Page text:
There’s a feeling of accomplishment at being able to hit progressively faster pitches. And because it’s more difficult to organize a baseball game (other than a traditional softball team at some workplaces) than basketball or soccer, batting cages are perhaps the closest you’ll get to experiencing the sport outside a school setting. And even in what amounts to a practice setting, you feel a bit like you’re participating—there’s athleticism needed to hit a fast pitch, and it can hurt your hands when you connect. But it also feels good to hit the ball just right! Not to mention that this is good way to work off some aggression, too!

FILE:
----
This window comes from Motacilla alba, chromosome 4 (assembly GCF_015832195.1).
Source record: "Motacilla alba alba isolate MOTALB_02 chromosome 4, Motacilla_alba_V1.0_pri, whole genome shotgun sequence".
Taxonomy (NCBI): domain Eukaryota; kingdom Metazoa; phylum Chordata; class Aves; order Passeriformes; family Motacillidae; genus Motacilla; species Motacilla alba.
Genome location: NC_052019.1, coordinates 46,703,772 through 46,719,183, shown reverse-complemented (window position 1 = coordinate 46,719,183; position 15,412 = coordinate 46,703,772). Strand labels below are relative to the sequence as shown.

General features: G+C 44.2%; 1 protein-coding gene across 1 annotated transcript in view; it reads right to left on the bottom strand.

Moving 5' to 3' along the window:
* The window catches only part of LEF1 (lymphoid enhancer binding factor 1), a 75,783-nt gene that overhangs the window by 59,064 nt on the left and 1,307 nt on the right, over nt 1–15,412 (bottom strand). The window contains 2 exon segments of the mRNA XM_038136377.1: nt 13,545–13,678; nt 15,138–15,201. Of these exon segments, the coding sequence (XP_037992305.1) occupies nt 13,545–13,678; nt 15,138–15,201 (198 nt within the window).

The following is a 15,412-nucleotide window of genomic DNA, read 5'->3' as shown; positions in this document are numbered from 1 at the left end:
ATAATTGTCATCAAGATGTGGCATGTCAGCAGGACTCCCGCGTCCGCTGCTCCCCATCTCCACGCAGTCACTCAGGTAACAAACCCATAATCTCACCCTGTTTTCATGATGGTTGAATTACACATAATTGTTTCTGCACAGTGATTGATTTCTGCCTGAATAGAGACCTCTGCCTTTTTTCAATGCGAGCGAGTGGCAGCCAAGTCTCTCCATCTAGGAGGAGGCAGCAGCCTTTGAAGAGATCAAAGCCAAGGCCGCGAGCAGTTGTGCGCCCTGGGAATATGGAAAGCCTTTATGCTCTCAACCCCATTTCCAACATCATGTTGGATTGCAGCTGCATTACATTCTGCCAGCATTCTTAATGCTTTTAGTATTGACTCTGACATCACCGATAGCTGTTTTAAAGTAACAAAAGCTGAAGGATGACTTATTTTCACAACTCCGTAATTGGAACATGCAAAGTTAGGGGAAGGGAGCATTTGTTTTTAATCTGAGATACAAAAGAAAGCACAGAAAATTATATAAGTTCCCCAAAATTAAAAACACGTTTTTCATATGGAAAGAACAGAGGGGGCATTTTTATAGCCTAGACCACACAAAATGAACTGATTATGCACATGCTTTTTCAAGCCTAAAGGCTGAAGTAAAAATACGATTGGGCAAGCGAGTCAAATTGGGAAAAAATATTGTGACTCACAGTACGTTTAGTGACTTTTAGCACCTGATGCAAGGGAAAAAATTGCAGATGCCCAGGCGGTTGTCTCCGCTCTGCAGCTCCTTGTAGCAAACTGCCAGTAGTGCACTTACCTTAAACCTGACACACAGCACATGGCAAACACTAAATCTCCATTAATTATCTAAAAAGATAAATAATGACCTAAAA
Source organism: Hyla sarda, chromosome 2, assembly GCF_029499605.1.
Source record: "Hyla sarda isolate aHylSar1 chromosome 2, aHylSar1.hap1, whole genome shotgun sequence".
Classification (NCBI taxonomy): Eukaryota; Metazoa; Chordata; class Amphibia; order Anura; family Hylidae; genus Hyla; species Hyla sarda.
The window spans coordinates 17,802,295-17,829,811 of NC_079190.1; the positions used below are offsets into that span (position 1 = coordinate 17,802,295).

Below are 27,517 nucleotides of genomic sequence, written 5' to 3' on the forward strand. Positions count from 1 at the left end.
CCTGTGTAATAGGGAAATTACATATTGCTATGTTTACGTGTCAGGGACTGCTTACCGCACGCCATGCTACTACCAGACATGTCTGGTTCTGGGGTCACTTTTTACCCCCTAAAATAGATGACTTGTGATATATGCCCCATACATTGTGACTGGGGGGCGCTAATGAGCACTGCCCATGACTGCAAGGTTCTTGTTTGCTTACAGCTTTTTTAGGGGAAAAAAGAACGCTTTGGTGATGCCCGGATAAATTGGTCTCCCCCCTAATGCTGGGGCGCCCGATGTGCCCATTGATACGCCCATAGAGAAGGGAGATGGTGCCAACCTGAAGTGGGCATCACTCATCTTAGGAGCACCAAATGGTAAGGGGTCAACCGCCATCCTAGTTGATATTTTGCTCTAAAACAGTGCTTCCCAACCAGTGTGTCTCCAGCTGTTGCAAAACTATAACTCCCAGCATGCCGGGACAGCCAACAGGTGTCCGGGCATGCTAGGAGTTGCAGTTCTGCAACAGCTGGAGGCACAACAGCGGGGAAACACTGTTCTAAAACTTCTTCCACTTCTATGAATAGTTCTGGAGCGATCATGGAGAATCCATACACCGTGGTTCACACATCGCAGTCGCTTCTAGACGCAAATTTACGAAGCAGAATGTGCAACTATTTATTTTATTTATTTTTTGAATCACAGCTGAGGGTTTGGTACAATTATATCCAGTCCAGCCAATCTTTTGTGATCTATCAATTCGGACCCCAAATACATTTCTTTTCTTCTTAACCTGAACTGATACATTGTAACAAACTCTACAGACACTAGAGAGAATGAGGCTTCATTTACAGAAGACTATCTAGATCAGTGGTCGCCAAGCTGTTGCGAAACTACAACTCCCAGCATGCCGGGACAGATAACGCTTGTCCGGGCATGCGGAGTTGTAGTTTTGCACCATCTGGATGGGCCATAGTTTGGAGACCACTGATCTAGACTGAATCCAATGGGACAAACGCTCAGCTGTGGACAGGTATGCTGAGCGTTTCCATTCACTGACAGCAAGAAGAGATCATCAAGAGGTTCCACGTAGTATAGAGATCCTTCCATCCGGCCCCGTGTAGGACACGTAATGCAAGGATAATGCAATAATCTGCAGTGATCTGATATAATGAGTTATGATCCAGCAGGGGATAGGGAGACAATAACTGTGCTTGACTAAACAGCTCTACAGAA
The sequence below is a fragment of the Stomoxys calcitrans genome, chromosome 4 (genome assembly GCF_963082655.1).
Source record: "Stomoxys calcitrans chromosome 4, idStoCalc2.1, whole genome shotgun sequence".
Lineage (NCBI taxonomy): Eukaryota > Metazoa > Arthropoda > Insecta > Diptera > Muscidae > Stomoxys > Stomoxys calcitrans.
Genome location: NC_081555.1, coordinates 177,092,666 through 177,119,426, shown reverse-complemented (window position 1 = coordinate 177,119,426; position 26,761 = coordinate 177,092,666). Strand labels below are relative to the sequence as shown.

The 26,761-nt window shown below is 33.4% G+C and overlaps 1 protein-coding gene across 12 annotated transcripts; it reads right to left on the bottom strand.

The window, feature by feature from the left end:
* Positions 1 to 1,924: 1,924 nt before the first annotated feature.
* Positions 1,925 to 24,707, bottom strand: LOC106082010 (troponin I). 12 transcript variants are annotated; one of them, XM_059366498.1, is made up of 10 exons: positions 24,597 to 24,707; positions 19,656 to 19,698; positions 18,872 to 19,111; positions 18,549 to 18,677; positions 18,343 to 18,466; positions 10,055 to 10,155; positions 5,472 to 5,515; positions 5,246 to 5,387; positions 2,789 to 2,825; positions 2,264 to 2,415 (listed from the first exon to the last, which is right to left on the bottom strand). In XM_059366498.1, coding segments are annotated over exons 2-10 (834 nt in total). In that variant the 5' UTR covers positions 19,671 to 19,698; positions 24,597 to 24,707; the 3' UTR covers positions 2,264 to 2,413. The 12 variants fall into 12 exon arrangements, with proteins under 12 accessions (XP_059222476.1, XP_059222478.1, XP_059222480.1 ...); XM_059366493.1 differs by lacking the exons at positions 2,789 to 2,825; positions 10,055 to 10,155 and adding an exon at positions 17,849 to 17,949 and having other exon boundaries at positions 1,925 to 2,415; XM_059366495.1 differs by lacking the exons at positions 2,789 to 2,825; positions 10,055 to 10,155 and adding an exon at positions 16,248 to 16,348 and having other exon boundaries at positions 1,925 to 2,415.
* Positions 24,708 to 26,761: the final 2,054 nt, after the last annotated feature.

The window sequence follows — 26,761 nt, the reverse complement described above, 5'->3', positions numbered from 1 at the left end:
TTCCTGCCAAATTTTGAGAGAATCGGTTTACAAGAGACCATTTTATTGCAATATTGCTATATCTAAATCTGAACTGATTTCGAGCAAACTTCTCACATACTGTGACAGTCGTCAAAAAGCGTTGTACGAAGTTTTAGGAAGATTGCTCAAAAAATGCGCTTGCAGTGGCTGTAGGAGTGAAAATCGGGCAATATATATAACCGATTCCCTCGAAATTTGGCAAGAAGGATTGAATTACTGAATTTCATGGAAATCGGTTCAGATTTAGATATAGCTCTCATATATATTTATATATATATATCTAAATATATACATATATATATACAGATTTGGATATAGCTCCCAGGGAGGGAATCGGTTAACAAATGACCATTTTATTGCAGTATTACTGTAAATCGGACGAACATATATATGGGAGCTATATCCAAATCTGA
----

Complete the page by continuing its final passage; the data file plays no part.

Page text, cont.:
2. Play fantasy baseball

I didn’t play baseball as a kid, and I rarely played catch with my dad, favoring basketball or football. But what took me from moderate fan to fanatic was the world of fantasy sports. Although football is now the fantasy sport that rules them all, baseball was the originator and is still best. Why? For a number a reasons: you have to work at it daily, the pool of players is large, games are based on metrics and a long-term approach rather than short-term glory, and statistics have always been an important consideration of the game. That last point is particularly important here—if numbers fascinate you, fantasy baseball is a way to connect to the math that dominates this sport.